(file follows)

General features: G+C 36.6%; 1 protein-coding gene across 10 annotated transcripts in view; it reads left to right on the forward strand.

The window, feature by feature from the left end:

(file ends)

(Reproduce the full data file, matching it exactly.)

General features: G+C 36.6%; 1 protein-coding gene across 10 annotated transcripts in view; it reads left to right on the forward strand.

The window, feature by feature from the left end: